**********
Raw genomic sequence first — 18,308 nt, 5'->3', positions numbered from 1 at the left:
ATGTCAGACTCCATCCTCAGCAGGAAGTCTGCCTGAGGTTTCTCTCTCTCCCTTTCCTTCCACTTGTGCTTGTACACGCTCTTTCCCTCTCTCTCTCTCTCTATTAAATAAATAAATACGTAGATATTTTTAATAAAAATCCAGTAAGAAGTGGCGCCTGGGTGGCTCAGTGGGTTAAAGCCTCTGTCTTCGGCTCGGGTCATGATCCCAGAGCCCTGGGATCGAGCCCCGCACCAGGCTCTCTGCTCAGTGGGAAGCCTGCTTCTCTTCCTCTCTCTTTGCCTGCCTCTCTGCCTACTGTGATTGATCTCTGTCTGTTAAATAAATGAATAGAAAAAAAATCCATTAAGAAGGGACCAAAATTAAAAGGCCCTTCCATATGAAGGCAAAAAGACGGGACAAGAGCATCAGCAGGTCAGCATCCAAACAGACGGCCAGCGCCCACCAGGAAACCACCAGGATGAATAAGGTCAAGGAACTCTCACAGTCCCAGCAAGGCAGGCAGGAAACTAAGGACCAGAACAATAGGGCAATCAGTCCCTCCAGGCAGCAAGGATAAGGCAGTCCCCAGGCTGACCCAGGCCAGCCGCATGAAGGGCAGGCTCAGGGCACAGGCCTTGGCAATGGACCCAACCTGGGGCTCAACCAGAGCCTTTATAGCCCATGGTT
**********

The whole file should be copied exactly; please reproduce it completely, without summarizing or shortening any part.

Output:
Raw genomic sequence first — 18,308 nt, 5'->3', positions numbered from 1 at the left:
ATGTCAGACTCCATCCTCAGCAGGAAGTCTGCCTGAGGTTTCTCTCTCTCCCTTTCCTTCCACTTGTGCTTGTACACGCTCTTTCCCTCTCTCTCTCTCTCTATTAAATAAATAAATACGTAGATATTTTTAATAAAAATCCAGTAAGAAGTGGCGCCTGGGTGGCTCAGTGGGTTAAAGCCTCTGTCTTCGGCTCGGGTCATGATCCCAGAGCCCTGGGATCGAGCCCCGCACCAGGCTCTCTGCTCAGTGGGAAGCCTGCTTCTCTTCCTCTCTCTTTGCCTGCCTCTCTGCCTACTGTGATTGATCTCTGTCTGTTAAATAAATGAATAGAAAAAAAATCCATTAAGAAGGGACCAAAATTAAAAGGCCCTTCCATATGAAGGCAAAAAGACGGGACAAGAGCATCAGCAGGTCAGCATCCAAACAGACGGCCAGCGCCCACCAGGAAACCACCAGGATGAATAAGGTCAAGGAACTCTCACAGTCCCAGCAAGGCAGGCAGGAAACTAAGGACCAGAACAATAGGGCAATCAGTCCCTCCAGGCAGCAAGGATAAGGCAGTCCCCAGGCTGACCCAGGCCAGCCGCATGAAGGGCAGGCTCAGGGCACAGGCCTTGGCAATGGACCCAACCTGGGGCTCAACCAGAGCCTTTATAGCCCATGGTT